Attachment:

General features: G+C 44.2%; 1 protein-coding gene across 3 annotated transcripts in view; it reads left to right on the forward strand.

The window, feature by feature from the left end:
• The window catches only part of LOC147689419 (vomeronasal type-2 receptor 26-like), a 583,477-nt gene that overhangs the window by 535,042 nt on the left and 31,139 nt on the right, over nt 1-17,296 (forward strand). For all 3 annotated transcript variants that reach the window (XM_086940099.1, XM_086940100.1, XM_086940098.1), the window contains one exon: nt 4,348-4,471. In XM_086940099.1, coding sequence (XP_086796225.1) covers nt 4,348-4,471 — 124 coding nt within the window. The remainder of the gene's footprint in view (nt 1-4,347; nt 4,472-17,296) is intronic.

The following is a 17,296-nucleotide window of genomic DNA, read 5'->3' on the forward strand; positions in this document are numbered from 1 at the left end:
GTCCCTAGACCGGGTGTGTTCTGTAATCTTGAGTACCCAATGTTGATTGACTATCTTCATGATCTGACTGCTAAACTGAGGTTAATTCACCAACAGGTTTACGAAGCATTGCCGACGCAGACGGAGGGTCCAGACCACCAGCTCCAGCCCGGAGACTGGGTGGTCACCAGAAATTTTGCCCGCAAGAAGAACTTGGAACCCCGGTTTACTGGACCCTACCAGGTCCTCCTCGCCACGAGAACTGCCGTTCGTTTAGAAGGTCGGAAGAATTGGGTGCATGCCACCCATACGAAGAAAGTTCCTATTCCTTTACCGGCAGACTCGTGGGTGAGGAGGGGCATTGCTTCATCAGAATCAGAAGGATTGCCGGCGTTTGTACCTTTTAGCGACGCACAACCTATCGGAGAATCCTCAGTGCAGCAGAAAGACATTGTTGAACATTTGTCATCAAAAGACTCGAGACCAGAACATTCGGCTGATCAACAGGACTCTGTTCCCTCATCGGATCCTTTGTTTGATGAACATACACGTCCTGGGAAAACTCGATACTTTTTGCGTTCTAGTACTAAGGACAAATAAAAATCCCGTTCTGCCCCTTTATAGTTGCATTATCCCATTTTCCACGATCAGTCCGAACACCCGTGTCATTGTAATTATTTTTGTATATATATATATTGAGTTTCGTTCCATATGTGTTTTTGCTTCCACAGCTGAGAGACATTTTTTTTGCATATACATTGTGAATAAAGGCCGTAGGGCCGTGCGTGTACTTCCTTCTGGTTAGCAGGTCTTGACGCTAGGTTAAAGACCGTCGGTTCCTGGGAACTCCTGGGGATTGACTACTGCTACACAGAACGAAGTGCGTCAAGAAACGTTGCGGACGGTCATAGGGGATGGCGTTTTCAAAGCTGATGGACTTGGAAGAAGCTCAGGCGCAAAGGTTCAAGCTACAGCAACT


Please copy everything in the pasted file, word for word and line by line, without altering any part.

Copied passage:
General features: G+C 44.2%; 1 protein-coding gene across 3 annotated transcripts in view; it reads left to right on the forward strand.

The window, feature by feature from the left end:
• The window catches only part of LOC147689419 (vomeronasal type-2 receptor 26-like), a 583,477-nt gene that overhangs the window by 535,042 nt on the left and 31,139 nt on the right, over nt 1-17,296 (forward strand). For all 3 annotated transcript variants that reach the window (XM_086940099.1, XM_086940100.1, XM_086940098.1), the window contains one exon: nt 4,348-4,471. In XM_086940099.1, coding sequence (XP_086796225.1) covers nt 4,348-4,471 — 124 coding nt within the window. The remainder of the gene's footprint in view (nt 1-4,347; nt 4,472-17,296) is intronic.

The following is a 17,296-nucleotide window of genomic DNA, read 5'->3' on the forward strand; positions in this document are numbered from 1 at the left end:
GTCCCTAGACCGGGTGTGTTCTGTAATCTTGAGTACCCAATGTTGATTGACTATCTTCATGATCTGACTGCTAAACTGAGGTTAATTCACCAACAGGTTTACGAAGCATTGCCGACGCAGACGGAGGGTCCAGACCACCAGCTCCAGCCCGGAGACTGGGTGGTCACCAGAAATTTTGCCCGCAAGAAGAACTTGGAACCCCGGTTTACTGGACCCTACCAGGTCCTCCTCGCCACGAGAACTGCCGTTCGTTTAGAAGGTCGGAAGAATTGGGTGCATGCCACCCATACGAAGAAAGTTCCTATTCCTTTACCGGCAGACTCGTGGGTGAGGAGGGGCATTGCTTCATCAGAATCAGAAGGATTGCCGGCGTTTGTACCTTTTAGCGACGCACAACCTATCGGAGAATCCTCAGTGCAGCAGAAAGACATTGTTGAACATTTGTCATCAAAAGACTCGAGACCAGAACATTCGGCTGATCAACAGGACTCTGTTCCCTCATCGGATCCTTTGTTTGATGAACATACACGTCCTGGGAAAACTCGATACTTTTTGCGTTCTAGTACTAAGGACAAATAAAAATCCCGTTCTGCCCCTTTATAGTTGCATTATCCCATTTTCCACGATCAGTCCGAACACCCGTGTCATTGTAATTATTTTTGTATATATATATATTGAGTTTCGTTCCATATGTGTTTTTGCTTCCACAGCTGAGAGACATTTTTTTTGCATATACATTGTGAATAAAGGCCGTAGGGCCGTGCGTGTACTTCCTTCTGGTTAGCAGGTCTTGACGCTAGGTTAAAGACCGTCGGTTCCTGGGAACTCCTGGGGATTGACTACTGCTACACAGAACGAAGTGCGTCAAGAAACGTTGCGGACGGTCATAGGGGATGGCGTTTTCAAAGCTGATGGACTTGGAAGAAGCTCAGGCGCAAAGGTTCAAGCTACAGCAACT